I blogged about it a while back, when we first announced our intentions to move to the mountains. I shared of this simple list we wrote out almost one year ago, a list of family values—of everything we want out of life.


It is not a bucket list. It is not a goal list. It is not a to-do list.

It is a list of all that God has set a fire in our souls for. It is a list of passions. It is a list of where we want to go in life. It is a list of what we want to mark our days with—and what we want our boys to grow up knowing intimately. It is the forces that we want them to be shaped by. It is the values we want to govern our life and family with.

The values penned on this list each act as a gear, setting into motion the life we most desire. They are strategically composed together to create a rhythm to our years, one that will make up the melody of our family’s legacy.

Our list is made up of exploration, financial stewardship, generosity, physical activity, a deep understanding of Jesus’ commands, respect for nature through travel and exploration, wonder, journaling, and a love for life-long learning. The list is rough, and still unfinished. Yet it created a framework for how we want to do life; acting as a compass pointing us towards the life God uniquely created us to live.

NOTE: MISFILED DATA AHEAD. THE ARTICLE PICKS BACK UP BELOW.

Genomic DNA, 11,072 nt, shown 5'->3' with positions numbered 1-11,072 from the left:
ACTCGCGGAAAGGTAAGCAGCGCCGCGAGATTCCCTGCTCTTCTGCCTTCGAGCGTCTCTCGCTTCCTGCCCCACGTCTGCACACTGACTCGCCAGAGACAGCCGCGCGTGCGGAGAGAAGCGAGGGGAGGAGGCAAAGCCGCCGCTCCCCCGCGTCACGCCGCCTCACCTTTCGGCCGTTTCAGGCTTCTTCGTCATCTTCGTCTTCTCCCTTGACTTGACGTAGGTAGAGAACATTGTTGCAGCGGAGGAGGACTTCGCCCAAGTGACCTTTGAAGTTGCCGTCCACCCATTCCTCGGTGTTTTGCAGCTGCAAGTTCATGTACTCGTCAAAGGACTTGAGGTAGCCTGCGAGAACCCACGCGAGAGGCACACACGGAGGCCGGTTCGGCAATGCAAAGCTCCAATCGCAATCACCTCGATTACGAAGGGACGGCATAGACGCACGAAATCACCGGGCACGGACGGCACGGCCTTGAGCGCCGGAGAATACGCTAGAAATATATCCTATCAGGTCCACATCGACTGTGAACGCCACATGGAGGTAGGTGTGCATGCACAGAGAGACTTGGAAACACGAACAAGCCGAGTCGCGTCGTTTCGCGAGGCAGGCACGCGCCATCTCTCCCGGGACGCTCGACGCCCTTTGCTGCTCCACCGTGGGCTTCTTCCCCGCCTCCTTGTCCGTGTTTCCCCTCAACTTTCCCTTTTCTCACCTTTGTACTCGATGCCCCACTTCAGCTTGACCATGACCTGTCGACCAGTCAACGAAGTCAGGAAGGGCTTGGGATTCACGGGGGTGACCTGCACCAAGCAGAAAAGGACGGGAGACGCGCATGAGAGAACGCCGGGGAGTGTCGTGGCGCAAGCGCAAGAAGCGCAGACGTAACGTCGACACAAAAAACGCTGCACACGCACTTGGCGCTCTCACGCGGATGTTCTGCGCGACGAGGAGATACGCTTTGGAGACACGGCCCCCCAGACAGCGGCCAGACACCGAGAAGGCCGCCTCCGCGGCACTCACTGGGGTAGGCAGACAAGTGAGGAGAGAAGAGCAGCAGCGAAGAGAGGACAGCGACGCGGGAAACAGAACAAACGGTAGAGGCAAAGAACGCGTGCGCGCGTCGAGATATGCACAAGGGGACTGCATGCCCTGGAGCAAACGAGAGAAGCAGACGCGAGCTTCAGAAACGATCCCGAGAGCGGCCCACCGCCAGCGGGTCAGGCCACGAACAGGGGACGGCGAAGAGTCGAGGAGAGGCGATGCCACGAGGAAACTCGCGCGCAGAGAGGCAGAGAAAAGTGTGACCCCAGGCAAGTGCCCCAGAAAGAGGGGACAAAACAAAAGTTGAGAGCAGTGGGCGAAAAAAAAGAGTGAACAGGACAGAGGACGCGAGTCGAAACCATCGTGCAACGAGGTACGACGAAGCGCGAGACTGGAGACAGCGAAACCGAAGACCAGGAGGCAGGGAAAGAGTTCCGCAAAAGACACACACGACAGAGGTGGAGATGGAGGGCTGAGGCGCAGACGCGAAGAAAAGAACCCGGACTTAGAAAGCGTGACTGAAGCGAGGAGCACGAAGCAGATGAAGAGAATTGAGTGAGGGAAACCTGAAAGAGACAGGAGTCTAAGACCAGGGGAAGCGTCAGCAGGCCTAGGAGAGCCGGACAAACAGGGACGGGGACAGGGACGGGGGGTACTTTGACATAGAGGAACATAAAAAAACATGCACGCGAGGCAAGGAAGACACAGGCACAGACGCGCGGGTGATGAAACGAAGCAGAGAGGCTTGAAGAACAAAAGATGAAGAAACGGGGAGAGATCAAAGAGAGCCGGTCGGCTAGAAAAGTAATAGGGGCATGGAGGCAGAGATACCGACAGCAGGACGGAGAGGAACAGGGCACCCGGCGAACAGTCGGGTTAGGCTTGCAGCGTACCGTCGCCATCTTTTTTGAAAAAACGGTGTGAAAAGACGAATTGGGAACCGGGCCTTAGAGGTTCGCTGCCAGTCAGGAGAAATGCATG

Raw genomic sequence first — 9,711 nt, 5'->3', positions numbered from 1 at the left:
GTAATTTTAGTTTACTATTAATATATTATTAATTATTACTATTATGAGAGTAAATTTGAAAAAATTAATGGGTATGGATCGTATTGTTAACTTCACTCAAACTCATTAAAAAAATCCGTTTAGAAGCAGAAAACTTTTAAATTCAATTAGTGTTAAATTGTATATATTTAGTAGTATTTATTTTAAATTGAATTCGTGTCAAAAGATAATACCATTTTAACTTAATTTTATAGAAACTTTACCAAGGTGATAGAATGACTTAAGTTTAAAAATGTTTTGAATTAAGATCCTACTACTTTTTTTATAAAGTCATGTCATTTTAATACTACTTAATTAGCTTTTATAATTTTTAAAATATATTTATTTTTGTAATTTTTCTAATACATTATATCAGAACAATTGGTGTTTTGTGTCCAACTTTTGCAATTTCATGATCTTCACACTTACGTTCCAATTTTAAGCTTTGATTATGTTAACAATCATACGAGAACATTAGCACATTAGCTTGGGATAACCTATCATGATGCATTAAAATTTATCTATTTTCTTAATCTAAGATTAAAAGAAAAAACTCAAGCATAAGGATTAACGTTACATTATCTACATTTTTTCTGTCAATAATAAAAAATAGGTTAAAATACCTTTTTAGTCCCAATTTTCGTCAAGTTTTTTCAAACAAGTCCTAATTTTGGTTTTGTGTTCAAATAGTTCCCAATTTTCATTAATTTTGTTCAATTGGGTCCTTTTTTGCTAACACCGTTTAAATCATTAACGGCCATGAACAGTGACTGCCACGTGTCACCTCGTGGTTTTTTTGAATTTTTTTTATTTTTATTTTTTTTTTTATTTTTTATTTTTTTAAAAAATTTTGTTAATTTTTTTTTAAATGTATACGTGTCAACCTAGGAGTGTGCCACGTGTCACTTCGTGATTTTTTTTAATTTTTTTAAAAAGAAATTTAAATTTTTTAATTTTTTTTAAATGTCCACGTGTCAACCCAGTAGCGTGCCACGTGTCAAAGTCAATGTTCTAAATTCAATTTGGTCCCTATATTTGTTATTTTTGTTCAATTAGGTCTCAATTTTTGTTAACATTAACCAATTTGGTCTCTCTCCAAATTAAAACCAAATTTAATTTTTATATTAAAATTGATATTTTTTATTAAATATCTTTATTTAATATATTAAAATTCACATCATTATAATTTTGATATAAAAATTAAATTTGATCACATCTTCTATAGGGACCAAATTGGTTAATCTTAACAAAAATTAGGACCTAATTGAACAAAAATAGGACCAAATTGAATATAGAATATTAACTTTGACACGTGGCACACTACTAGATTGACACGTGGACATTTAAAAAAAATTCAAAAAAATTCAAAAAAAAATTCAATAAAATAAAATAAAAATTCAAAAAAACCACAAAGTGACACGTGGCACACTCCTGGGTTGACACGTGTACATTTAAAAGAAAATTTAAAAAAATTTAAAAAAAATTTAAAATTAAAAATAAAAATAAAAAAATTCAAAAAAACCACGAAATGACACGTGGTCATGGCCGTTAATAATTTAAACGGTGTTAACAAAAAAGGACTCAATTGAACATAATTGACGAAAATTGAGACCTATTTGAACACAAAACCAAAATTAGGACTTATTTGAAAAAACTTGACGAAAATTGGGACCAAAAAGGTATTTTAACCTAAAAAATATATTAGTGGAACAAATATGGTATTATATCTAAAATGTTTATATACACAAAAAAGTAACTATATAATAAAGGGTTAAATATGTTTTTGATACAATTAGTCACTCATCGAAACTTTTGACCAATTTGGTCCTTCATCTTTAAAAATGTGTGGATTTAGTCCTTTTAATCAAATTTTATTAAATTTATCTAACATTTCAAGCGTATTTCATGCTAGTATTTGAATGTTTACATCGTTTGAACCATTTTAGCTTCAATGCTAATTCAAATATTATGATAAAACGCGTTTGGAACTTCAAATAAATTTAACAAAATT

The past few months have been full of arduous work and heart-wrenching goodbyes. Yet, sitting now on the other side of our decision—on the fulfilled side—I am discovering that taking big chances and making “extreme” choices is not so risky after all. Perhaps the big risk is found in not making these kinds of choices. Because never taking the risk or making the choice is a surefire way to never get to where your spirit longs to be.

Maybe you are in this place; yearning for something more, but unsure of how to get there. Perhaps you don’t know what it is that you really want in the first place. That is the first step, you have to ask the important questions, ones like, “What do I value most in life?” and, “Which values do I want my family to be governed by?” and, “What makes me feel most alive?”

At the end of your life, what would you regret not making a priority? 


It’s not about chasing after every whim of our hearts. It’s about sitting down (with your spouse, if you’re married), and digging down deep to the roots of what God has planted in your spirit.

It’s about naming those things that light a fire within your spirit, the things that bring your family together, the things that most inspire you to worship the Creator, and bring you closer to Him—and then chasing after those things with full abandon. We only have one life on this earth. So go ahead—take the first step, begin your list. Believe in something fiercely enough to make it happen. It might just set into motion the most fulfilling life you’ve ever known.